by Jamil Bhatti
ISLAMABAD, July 13 (Xinhua) -- Standing on the roadside in the scorching sunlight for hours, Akbar is waiting for water tankers with two big drums in his hands. It is a daily routine for the 15-year-old in Pakistan's southwest port city of Gwadar.
"I waited here for a long time. Sometimes I waved my hands when the tankers came, but only a few stopped. Most of the time I returned home with nothing."
Only two or three drums of water can meet the Akbar family's daily water needs. Gwadar is facing acute water scarcity and local people are struggling with and suffering from water shortage.
Gwadar people used to fetch water from three dams in surrounding areas, a tough job due to the poor supply infrastructure of the dams, namely Akra Kaur Dam, Mirani Dam and Sawad Dam.
More unfortunately, the three reservoirs have already encountered dry-up due to an extended drought in recent years.
As the water shortage became more serious in the coastal city, locals also have to face price hike of the water provided by the private water tankers. "Most of the water tanker owners sell their water, but we have not enough money to buy," Akbar told Xinhua.
"One year ago, the water price from private tankers was about 1.5 rupees per gallon, but now it has surged to 2 or 3 rupees per gallon due to water shortage. The price will further increase when water supply from the government side suspended," Waseem Baloch, a local, told Xinhua.
Now, people are paying 5,000 to 7,000 rupees (about 50 to 70 U.S. dollars) for about 2,300 gallons of water, about 10-day amount consumed by a six-member family.
"Those who can afford the private tanker water are relatively rich, but most of the poor can not afford the water, it will cost all their monthly income, only on water," Baloch said.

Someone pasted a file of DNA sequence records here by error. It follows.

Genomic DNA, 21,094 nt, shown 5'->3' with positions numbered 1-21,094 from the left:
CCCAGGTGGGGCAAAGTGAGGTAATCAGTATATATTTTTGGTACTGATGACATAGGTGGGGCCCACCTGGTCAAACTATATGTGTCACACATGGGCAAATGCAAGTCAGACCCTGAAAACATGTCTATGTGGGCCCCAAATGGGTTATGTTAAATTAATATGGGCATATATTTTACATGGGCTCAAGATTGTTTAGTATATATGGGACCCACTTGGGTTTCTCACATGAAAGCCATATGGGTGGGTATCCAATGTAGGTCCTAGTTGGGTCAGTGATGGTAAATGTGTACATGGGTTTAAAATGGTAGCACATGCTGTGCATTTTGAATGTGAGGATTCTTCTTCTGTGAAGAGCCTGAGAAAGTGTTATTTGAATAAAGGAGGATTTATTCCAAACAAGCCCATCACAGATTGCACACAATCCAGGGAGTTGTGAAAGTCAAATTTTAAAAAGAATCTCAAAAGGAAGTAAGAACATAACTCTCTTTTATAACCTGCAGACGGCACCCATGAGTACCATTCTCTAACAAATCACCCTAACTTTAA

Meanwhile, according to a report by the Health Department under the Balochistan provincial Ministry of Health, one-fifth of Gwadar population of 138,000 people visited hospitals due to consumption of unhygienic drinking water from private tanker owners last year.
But the water situation in Gwadar is having a positive turn, as a new seawater desalination plant was built and inaugurated by the China Overseas Ports Holding Company (COPHC), the operator of Gwadar port under the China-Pakistan Economic Corridor (CPEC).
The COPHC in May has signed an agreement with the Baloch government to provide 300,000 gallons of drinkable desalted seawater daily to the later at a cost price and the government will distribute the water freely through its pipelines to families in Gwadar. The project could benefit about 4,000 Gwadar households.
"Since May, we arrange water tanker to carry the desalted seawater to locals. Currently, pipelines have been laid down and water will be supplied through it now. Some areas do not have pipelines so we will continue to send our tankers there," said Zeeshan, who is in charge of the water distribution in the Chinese company.
"I am very happy. The water plant established by the Chinese company is very helpful for us. The water is free for us and their water is very good. We are very thankful to them," said Akbar.
Babar Fiaz, a university student from Gwadar, was excited at the start of the water supply from the purification plant and said, "if we continue to make such water treatment and supply projects in Gwadar, the water crisis will be resolved soon."
Once a small fishing town, Gwadar is witnessing a wave of development projects, especially after the start of CPEC a few years ago.
Since then, the deep-water port is making its new identity and has become fully functional since late 2016. Its free zone first phase and business center have been constructed earlier this year and embraced its first liner in March. Now, people in the remote Gwadar could also enjoy the speedy 4G mobile connection to interact with the rest of the world.
Local builder and a real estate businessman Gul Zameer Shah termed Gwadar as a diamond in the crown of CPEC and said that CPEC is crafting this barren coastal area into an international port city by the fast completion of development projects.
"If we want Gwadar to become a successful story, the water issues must be solved," Shah said, urging the local, provincial as well the central governments to make fast decision on steps to counter the drought by constructing seawater desalination plants to support the city's water needs.